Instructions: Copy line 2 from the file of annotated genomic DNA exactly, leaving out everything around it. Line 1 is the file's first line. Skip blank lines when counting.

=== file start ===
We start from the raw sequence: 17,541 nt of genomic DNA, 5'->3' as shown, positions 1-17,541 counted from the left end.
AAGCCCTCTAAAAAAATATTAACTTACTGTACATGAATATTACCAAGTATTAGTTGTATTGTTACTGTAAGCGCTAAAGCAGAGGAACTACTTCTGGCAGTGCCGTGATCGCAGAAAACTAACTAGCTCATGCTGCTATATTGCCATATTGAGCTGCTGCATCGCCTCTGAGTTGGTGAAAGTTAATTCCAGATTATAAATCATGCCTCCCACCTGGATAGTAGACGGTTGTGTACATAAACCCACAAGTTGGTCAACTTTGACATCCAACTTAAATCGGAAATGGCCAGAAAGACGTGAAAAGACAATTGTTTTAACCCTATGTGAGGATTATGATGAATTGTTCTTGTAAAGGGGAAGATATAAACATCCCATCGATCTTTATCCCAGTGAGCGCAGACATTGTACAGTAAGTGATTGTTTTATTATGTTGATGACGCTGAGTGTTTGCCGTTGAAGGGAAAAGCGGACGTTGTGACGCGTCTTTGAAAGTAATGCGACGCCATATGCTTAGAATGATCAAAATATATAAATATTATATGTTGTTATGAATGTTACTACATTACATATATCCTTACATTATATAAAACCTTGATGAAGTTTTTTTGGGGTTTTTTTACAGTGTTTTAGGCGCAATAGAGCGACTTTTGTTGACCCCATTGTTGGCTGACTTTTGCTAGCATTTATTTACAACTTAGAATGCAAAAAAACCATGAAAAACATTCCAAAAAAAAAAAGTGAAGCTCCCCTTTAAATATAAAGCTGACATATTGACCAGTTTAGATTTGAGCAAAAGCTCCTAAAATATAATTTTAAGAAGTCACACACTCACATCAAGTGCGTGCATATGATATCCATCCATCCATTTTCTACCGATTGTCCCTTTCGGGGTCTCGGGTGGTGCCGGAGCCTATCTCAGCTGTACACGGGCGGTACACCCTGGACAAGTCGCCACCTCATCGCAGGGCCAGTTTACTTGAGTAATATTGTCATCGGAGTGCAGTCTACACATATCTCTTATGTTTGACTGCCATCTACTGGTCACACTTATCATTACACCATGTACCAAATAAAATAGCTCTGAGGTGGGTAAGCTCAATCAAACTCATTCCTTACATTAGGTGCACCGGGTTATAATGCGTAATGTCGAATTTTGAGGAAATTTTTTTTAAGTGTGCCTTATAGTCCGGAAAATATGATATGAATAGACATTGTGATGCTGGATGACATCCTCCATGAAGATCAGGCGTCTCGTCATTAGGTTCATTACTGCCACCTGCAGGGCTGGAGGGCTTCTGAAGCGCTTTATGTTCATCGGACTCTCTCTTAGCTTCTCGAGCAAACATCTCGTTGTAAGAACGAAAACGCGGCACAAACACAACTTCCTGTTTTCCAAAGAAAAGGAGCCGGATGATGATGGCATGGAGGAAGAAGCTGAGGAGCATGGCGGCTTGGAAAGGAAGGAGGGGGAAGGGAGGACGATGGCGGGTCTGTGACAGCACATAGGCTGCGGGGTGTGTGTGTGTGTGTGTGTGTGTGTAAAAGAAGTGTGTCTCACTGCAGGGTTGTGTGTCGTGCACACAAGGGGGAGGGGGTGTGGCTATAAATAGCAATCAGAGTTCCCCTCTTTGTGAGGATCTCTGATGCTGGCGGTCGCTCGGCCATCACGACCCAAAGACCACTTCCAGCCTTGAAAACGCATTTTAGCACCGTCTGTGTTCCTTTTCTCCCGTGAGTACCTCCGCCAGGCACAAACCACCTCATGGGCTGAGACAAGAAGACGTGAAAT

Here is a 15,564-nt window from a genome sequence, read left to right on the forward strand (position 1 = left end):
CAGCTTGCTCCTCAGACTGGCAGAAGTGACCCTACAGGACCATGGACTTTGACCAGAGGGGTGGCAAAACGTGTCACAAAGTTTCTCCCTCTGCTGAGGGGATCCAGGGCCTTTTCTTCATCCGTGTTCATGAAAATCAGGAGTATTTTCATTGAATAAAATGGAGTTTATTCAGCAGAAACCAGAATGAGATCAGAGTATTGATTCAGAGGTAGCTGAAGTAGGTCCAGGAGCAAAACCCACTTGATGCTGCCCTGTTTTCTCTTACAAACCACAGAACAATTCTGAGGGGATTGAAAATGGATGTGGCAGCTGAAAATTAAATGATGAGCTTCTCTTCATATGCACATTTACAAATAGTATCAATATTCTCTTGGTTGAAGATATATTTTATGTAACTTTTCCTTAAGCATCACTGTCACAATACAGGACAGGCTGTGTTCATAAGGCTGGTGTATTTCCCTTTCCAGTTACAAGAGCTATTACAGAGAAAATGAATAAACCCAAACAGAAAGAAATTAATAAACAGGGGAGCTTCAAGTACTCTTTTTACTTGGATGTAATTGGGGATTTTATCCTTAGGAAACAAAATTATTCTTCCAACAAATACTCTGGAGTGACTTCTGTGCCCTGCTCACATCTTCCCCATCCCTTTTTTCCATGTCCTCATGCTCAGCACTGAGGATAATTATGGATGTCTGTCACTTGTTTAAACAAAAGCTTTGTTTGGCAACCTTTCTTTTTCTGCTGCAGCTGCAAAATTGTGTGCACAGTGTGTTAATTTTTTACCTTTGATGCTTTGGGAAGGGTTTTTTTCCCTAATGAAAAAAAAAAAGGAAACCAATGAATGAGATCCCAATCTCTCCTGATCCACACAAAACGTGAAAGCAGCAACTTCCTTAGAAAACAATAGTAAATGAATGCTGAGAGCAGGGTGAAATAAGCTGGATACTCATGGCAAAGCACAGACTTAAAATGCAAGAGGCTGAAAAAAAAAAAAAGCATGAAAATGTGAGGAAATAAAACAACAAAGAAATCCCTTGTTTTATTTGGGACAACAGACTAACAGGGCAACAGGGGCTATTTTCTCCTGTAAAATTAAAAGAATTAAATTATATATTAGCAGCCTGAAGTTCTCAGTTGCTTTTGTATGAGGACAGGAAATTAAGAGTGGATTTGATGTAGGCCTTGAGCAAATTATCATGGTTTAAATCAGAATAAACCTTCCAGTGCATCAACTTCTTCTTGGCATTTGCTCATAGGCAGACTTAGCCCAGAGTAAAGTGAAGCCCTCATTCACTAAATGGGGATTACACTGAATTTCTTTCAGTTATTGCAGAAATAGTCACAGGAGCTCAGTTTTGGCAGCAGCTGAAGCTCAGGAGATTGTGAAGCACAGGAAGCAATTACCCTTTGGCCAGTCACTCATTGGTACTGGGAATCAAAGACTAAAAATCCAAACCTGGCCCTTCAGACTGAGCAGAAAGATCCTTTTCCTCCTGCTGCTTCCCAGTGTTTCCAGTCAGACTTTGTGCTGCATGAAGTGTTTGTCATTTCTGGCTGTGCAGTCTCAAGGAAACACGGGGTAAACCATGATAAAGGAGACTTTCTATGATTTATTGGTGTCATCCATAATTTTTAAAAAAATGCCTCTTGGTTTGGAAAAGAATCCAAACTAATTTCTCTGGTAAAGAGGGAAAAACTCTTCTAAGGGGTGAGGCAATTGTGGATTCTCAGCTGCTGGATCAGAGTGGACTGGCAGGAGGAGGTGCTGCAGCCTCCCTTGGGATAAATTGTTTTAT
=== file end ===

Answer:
AAGCCCTCTAAAAAAATATTAACTTACTGTACATGAATATTACCAAGTATTAGTTGTATTGTTACTGTAAGCGCTAAAGCAGAGGAACTACTTCTGGCAGTGCCGTGATCGCAGAAAACTAACTAGCTCATGCTGCTATATTGCCATATTGAGCTGCTGCATCGCCTCTGAGTTGGTGAAAGTTAATTCCAGATTATAAATCATGCCTCCCACCTGGATAGTAGACGGTTGTGTACATAAACCCACAAGTTGGTCAACTTTGACATCCAACTTAAATCGGAAATGGCCAGAAAGACGTGAAAAGACAATTGTTTTAACCCTATGTGAGGATTATGATGAATTGTTCTTGTAAAGGGGAAGATATAAACATCCCATCGATCTTTATCCCAGTGAGCGCAGACATTGTACAGTAAGTGATTGTTTTATTATGTTGATGACGCTGAGTGTTTGCCGTTGAAGGGAAAAGCGGACGTTGTGACGCGTCTTTGAAAGTAATGCGACGCCATATGCTTAGAATGATCAAAATATATAAATATTATATGTTGTTATGAATGTTACTACATTACATATATCCTTACATTATATAAAACCTTGATGAAGTTTTTTTGGGGTTTTTTTACAGTGTTTTAGGCGCAATAGAGCGACTTTTGTTGACCCCATTGTTGGCTGACTTTTGCTAGCATTTATTTACAACTTAGAATGCAAAAAAACCATGAAAAACATTCCAAAAAAAAAAAGTGAAGCTCCCCTTTAAATATAAAGCTGACATATTGACCAGTTTAGATTTGAGCAAAAGCTCCTAAAATATAATTTTAAGAAGTCACACACTCACATCAAGTGCGTGCATATGATATCCATCCATCCATTTTCTACCGATTGTCCCTTTCGGGGTCTCGGGTGGTGCCGGAGCCTATCTCAGCTGTACACGGGCGGTACACCCTGGACAAGTCGCCACCTCATCGCAGGGCCAGTTTACTTGAGTAATATTGTCATCGGAGTGCAGTCTACACATATCTCTTATGTTTGACTGCCATCTACTGGTCACACTTATCATTACACCATGTACCAAATAAAATAGCTCTGAGGTGGGTAAGCTCAATCAAACTCATTCCTTACATTAGGTGCACCGGGTTATAATGCGTAATGTCGAATTTTGAGGAAATTTTTTTTAAGTGTGCCTTATAGTCCGGAAAATATGATATGAATAGACATTGTGATGCTGGATGACATCCTCCATGAAGATCAGGCGTCTCGTCATTAGGTTCATTACTGCCACCTGCAGGGCTGGAGGGCTTCTGAAGCGCTTTATGTTCATCGGACTCTCTCTTAGCTTCTCGAGCAAACATCTCGTTGTAAGAACGAAAACGCGGCACAAACACAACTTCCTGTTTTCCAAAGAAAAGGAGCCGGATGATGATGGCATGGAGGAAGAAGCTGAGGAGCATGGCGGCTTGGAAAGGAAGGAGGGGGAAGGGAGGACGATGGCGGGTCTGTGACAGCACATAGGCTGCGGGGTGTGTGTGTGTGTGTGTGTGTGTGTAAAAGAAGTGTGTCTCACTGCAGGGTTGTGTGTCGTGCACACAAGGGGGAGGGGGTGTGGCTATAAATAGCAATCAGAGTTCCCCTCTTTGTGAGGATCTCTGATGCTGGCGGTCGCTCGGCCATCACGACCCAAAGACCACTTCCAGCCTTGAAAACGCATTTTAGCACCGTCTGTGTTCCTTTTCTCCCGTGAGTACCTCCGCCAGGCACAAACCACCTCATGGGCTGAGACAAGAAGACGTGAAAT